Optical Sensors are the Key to Health-Monitoring Wearables—And Size is Critical

July 11, 2020 by Jake Hertz

Optical sensors have made it big in the medical device industry. And with wearables taking on increasing roles for health monitoring, size is paramount.

Since the 1840s, studies on fiber optics—and optical sensors in particular—have opened doors for sensing many properties, like light intensity, vibration, temperature, pressure, strain, liquid level, pH, chemical analysis, concentration, density, and many more.


Simplified optical sensor for object detection

Simplified optical sensor for object detection. Image used courtesy of Z. Kappassov et al.

Given this extreme versatility, it’s only natural that optical sensors have made their way into many different fields—from communications to petrochemical analysis. But this technology is particularly useful in the medical industry, helping researchers better study viruses, toxins, tumor biomarkers, tumor cells, antibodies, and drugs

What about this device, along with its place in a larger biosensor system, makes it so practical in such healthcare scenarios? 


Optical Biosensors

According to researchers Dambrosky et al., an optical biosensor refers to a small device that includes both a sensor for biorecognition and an optical transducer system. This device generates a signal that is proportionate to a measured substance's concentration. 

One field that has particularly benefited from the adoption of optical sensor technology is that of wearable health and fitness. 

Optical biosensors have been embraced by the healthcare industry because they offer many advantages over conventional analytical techniques.

For instance, this technology has appeared in applications including glucose sensing, laminate cure analysis, protein analysis, dosage form analysis, and many more. 


Example of optical sensor detecting antibodies

Example of optical sensor detecting antibodies. Image used courtesy of Dambrosky et al.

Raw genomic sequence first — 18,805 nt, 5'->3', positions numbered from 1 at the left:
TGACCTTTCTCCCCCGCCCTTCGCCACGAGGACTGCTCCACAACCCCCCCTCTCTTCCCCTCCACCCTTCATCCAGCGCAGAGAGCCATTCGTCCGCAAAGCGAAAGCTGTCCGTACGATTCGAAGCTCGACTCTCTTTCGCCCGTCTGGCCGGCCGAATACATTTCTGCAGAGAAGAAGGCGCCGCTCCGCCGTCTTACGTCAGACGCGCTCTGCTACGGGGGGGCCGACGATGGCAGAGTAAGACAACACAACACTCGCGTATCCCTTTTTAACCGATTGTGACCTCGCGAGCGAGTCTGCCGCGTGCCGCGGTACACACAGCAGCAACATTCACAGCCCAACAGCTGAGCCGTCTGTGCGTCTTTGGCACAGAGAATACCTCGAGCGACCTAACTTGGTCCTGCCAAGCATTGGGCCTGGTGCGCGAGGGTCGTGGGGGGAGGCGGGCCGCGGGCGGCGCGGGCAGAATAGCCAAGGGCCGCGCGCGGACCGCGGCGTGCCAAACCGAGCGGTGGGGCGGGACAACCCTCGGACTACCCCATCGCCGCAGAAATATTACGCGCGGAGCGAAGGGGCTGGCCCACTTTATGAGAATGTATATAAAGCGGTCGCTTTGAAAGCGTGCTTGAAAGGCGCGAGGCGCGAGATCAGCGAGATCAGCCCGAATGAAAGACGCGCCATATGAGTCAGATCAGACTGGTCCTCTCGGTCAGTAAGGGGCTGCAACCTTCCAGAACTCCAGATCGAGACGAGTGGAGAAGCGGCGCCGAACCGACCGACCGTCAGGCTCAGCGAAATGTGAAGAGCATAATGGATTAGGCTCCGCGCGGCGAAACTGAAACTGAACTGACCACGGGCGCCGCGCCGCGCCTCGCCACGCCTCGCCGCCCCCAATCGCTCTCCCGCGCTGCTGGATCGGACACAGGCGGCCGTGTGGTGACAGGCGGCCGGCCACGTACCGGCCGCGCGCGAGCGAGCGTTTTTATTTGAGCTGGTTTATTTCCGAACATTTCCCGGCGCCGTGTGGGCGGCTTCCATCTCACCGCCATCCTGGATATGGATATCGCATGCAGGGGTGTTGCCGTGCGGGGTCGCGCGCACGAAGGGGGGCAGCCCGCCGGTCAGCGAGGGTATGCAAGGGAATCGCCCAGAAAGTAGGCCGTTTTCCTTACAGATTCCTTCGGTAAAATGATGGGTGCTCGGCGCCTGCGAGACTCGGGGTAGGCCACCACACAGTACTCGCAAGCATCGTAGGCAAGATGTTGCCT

Using these sensors, medical device manufacturers are able to offer real-time, label-free detection of biological and chemical substances. Label-free detection entails that a "detected signal is generated directly by the interaction of the analyzed material with the transducer." 

Furthermore, designers benefit from the high sensitivity, small size, and low price offered by optical technologies.


A Recent Example of an Optical Sensor

This week, Maxim Integrated announced the MAXM96146, which they claim is the world's thinnest optical sensor solution for health and fitness products. This device can illustrate some of the general concepts of optical biosensors in a concrete way. 

This solution, like many comparable products, is targeted toward the fitness wearable market, coming preinstalled with algorithms for activity classification, heart rate monitoring, and SpO2 monitoring. Maxim calls it a “drop-in” solution that can save up to six months to market for designers and manufacturers. 


Patient using a smartwatch including Maxim's new optical sensor for biometric monitoring

Patient using a smartwatch including Maxim's new optical sensor for biometric monitoring. Image (modified) used courtesy of Maxim Integrated

The company also claims that a complete system can be achieved using the MAXM86146 along with the simple addition of an LED and an accelerometer.


What Is an Optical Sensor's Place in a Medical Device? 

The new solution, the MAXM86416, combines Maxim’s optical biosensing analog front end, an Arm MCU, and two high sensitivity photodiodes. Aiming to build a comprehensive solution, Maxim designed the chip to include an SPI interface, two independent 19-bit ADCs, and a proprietary ambient light-cancellation circuit. 

For battery-powered wearables, low power is crucial to the design. From the datasheet, it seems this goal was achieved with the MCU sinking 4.2 μA in deep sleep, and the front end consuming 10 μA at 25sps. The majority of power seems to be used in driving the IR LEDs, requiring a typical 132 mA. The solution also includes special power management blocks meant to optimize battery life. 


Block diagram of MAXM86416

Block diagram of MAXM86416. Image used courtesy of Maxim Integrated


Amongst all these features, the real highlight of the solution is its size, measuring at 4.5 mm x 4.1 mm x 0.88 mm in a 38-pin OLGA package. Maxim claims this is 45 percent thinner than a discrete approach.

Size is an especially critical factor in medical devices, especially in smartwatches, which are increasingly designed with biometric monitors.  


For Healthcare and Beyond

Wearables in the field of personal health and fitness are undoubtedly growing in popularity. An increase in demand calls for better and more versatile optical biosensors—like those that are smaller and more power-efficient. 

Have you worked with optical sensors for applications beyond healthcare? Share your experiences in the comments below.